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The Brooklyn Rail

NOV 2020

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NOV 2020 Issue
Poetry

nine


airplane crash
     near the doll’s head



to feel the length of her body again
as I lifting   when she bent her bending


No compass  needing  on sidewalks
We don’t have    nowhere to go


scarlett witches   did I have a father no
nobody there   we just walk  handfuls of
ditch lilies clouds thin as stitches   whose
mariposa tulip    neon hedgehog cactus


chiaroscuro cold case  spits warm water  hair
barbered in a boy’s cut   she wore her brother’s
hand me downs       of flesh
where once these toothpick arms
buried a face in a horse’s mane  I am her secrets now


fling two windows wide to a vast crystal dark
to the Butterfly Nebula  3,800 light-years away
jets & gas bubbles peel off its stars stellar winds
slam its nebula     her chaos  “I’m a mess! why
don’t I get better?”


chapstick
rosary
face cream
pillow pile


ice water
toothpick
tums


bedside science stories


   “Once upon a time, there was a rainforest
      near the bottom of the world...”









billionaires don’t care if we like them

 or

that body that
her mouth made   a sound like a siren
way off   in the distance



times between her needing me abbreviate
I could just go into the kitchen  soap a sponge
begin to scour around a burner   3 to 4 minutes
& her voice   would be calling me
I’d go see what she needed return & wash the
second burner    her call
when back I’d scrub the 3rd
some nights I’d take items out of utility & silverware drawers
lave out & lay clean wax paper then replace each spatula
corkscrew cooking fork ladle slotted spoon can opener
beer pick  back in exquisite index     or
select a particular fridge shelf  set everything off   discard
old leftovers rinse the shelf & organize replaced items in status
of height  I’d plan for the brief vain intervals
moving quickly working in stages









I become her human pack mule

preparation for a walk around the lake  the park  the block



her tan safari jacket
kleenex in the pockets
sunscreen applied
Rio 2016 Olympics visor cap
or brimmed lavender hat
warm gloves
ice in water bottle
light long-sleeved shirt
sun glasses
cough drops
purse
gum
toothpick
her cane









occasionally  among the starry bedclothes
    flurries shifting  Minnesota fence lines



“I’ve got a problem my rosary’s gone I can’t find it.”
We hunt sheets  & pillows undersides


“Oh wait No, no, it’s ok we put it in the case
it’s right here on the night stand.”









rub my back   rub my toes   rub my forehead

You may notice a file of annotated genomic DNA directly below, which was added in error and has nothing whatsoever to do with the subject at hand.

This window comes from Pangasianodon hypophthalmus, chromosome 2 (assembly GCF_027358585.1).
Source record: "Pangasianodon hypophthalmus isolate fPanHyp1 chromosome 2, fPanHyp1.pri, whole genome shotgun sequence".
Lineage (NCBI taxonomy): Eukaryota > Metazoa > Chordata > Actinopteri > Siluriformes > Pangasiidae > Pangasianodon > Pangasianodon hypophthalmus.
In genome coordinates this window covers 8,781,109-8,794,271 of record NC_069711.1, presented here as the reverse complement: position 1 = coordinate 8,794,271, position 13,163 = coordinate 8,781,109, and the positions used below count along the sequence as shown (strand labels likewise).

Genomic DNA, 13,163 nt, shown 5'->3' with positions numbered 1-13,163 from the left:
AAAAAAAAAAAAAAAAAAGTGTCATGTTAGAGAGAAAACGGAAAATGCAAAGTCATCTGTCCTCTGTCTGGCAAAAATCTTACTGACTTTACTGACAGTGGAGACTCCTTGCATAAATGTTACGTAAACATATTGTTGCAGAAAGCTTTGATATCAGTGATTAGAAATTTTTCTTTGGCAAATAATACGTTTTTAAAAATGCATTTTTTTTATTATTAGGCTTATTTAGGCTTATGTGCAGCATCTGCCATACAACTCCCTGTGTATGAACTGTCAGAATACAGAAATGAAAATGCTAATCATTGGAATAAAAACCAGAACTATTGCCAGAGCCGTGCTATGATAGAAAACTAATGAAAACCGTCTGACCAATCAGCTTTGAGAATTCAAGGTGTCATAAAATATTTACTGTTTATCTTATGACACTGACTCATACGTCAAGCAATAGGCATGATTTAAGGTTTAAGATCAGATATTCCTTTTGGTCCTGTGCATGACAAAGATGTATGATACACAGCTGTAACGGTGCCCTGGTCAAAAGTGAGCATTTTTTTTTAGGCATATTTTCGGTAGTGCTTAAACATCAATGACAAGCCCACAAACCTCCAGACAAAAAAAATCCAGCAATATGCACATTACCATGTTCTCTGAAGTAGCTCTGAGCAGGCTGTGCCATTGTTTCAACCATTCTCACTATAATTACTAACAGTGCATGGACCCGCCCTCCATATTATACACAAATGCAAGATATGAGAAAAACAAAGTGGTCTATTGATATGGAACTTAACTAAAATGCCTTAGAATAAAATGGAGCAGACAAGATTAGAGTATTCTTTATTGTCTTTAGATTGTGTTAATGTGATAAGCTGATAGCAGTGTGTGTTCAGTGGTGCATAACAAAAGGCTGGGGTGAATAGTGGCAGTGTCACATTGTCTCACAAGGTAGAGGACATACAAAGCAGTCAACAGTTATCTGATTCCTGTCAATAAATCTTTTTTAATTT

caregiver’s log Saturday 8.17.19



So hard to believe I arrived back in Truckee just over a week ago. A week of crisis, doctor visits,
oxygen tanks, prescription pill changes, and lovely visits from neighbor’s and mom’s dear
lifelong, well, Truckee long, friends.


We went to the doctor early Wednesday. Doctor increased Lasix to twice a day, 40 mg each.
Went over labs, oxygen use. I got in trouble for not giving mom sufficient Lasix. I, fearing for
her kidneys. The doctor, fearing for her heart.


Thursday Erin came and cleaned. Meals on Wheels for mom’s lunch. I do laundry. Diana drives
us to hospital for mom’s lab work and stays to visit.


Friday, our right hand helper, Jacki, drives us to our appointment with the doctor to check kidney
function. Kidneys holding their own, but when checking mom’s oxygen level the oximeter won’t
register a reading. Finally it appears to work, but the number is ridiculously low. “This is not
enough oxygen to sustain life!” the doctor alarms. Jacki and I look at each other and then at
mom. “Yet she lives!” we proclaim in unison to the doctor. Doctor C. says mom has to go back
into the hospital. “Oh No!” Jacki, mom, and I shout in unison. We argue that the oximeter often
doesn’t function on mom because of her Atrial Fibrillation. We all plead. Mom refusing to go
back into the hospital. Finally we are able to warm mom’s fingers enough for a reading of 88,
which is not great, but the doctor is willing to let her come home if we keep her on oxygen all the
time and stay on the Lasix morning and evening, 40mg. And we’ll need to do labs before our
next appointment on Monday! to check her vitals again.


Later at home Julie, Kapra and Kedric, best next door neighbors for forever, drop in to visit.









She had worked as a Timekeeper for the Titan I & Titan II missiles
   a woman  never allowed in the underground silo office



Nights  are the hardest


She won’t get ready for bed before 9:30 (& it takes about an hour and a half)
I take off her oxygen nose piece